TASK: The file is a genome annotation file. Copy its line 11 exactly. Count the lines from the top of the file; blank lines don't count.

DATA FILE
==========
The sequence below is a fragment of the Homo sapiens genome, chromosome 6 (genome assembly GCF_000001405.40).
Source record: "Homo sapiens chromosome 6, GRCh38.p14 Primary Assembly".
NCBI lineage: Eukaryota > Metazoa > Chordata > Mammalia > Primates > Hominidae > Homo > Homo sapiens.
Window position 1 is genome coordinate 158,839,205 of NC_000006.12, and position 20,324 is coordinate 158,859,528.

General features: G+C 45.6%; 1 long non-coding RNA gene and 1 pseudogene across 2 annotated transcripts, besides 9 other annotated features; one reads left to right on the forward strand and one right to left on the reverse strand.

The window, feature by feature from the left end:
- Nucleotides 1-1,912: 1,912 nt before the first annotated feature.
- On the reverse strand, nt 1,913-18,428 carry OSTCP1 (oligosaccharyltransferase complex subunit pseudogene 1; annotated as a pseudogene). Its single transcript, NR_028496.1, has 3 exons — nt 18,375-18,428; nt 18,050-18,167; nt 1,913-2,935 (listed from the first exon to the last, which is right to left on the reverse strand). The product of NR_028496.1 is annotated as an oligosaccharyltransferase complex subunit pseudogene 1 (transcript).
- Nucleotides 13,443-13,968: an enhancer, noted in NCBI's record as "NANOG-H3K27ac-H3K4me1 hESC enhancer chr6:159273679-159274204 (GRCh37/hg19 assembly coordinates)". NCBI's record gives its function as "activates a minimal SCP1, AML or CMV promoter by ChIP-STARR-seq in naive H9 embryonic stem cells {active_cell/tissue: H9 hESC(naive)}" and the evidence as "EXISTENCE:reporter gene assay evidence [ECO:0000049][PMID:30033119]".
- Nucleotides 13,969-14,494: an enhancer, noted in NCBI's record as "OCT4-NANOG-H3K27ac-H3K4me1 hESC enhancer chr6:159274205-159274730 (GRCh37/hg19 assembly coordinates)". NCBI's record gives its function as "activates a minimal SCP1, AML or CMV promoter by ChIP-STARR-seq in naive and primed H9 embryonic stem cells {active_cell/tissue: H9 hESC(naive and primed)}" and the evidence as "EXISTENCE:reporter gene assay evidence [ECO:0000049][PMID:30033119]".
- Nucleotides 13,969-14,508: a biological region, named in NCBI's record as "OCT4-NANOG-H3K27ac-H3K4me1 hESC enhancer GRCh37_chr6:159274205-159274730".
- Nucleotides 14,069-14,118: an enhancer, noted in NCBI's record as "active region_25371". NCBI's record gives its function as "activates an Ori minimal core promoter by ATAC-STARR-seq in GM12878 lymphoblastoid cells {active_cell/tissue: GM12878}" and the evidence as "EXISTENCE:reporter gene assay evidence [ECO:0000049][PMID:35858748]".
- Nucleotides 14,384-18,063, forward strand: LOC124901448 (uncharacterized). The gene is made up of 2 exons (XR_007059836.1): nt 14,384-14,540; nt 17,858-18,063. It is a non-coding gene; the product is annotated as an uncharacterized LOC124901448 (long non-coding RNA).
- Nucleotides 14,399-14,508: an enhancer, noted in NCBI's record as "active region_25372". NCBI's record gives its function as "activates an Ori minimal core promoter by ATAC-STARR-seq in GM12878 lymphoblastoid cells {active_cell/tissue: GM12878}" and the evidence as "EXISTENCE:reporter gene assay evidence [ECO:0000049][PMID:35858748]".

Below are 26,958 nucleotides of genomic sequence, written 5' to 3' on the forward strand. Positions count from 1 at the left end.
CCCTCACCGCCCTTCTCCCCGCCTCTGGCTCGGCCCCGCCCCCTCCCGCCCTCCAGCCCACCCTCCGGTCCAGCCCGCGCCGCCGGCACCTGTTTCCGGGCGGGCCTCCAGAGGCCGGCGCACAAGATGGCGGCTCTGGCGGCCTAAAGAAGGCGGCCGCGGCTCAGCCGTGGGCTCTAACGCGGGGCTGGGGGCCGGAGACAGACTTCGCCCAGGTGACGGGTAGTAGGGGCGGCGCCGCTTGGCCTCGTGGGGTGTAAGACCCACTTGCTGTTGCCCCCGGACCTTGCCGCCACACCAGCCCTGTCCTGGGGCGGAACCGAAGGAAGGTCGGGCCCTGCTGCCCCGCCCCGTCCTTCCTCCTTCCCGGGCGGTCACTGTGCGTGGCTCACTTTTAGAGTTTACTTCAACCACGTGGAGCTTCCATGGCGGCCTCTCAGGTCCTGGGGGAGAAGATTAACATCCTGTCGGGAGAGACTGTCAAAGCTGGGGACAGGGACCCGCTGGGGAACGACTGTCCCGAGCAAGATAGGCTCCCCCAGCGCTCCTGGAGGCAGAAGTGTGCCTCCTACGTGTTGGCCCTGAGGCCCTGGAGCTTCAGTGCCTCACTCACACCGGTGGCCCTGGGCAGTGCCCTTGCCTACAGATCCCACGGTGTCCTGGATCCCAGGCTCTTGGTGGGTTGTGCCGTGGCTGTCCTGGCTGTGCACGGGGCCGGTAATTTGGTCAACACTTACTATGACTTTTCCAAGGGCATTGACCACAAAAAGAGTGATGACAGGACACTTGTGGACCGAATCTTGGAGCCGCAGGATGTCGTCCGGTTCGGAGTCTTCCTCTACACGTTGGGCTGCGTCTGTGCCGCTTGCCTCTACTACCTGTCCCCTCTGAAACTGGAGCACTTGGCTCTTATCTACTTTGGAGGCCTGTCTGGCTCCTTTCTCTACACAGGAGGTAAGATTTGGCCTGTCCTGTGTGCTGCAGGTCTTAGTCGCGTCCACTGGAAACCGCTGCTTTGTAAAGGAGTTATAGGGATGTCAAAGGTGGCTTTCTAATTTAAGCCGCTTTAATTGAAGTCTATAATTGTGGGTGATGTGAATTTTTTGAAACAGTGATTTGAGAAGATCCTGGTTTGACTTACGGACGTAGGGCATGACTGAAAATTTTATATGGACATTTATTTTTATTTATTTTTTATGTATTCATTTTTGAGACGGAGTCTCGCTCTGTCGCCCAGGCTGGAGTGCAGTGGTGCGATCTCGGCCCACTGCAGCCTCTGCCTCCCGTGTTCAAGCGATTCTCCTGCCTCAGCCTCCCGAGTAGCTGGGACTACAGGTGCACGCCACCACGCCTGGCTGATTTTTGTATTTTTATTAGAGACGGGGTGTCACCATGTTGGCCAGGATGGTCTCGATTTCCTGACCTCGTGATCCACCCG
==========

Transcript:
- Nucleotides 13,969-14,508: a biological region, named in NCBI's record as "OCT4-NANOG-H3K27ac-H3K4me1 hESC enhancer GRCh37_chr6:159274205-159274730".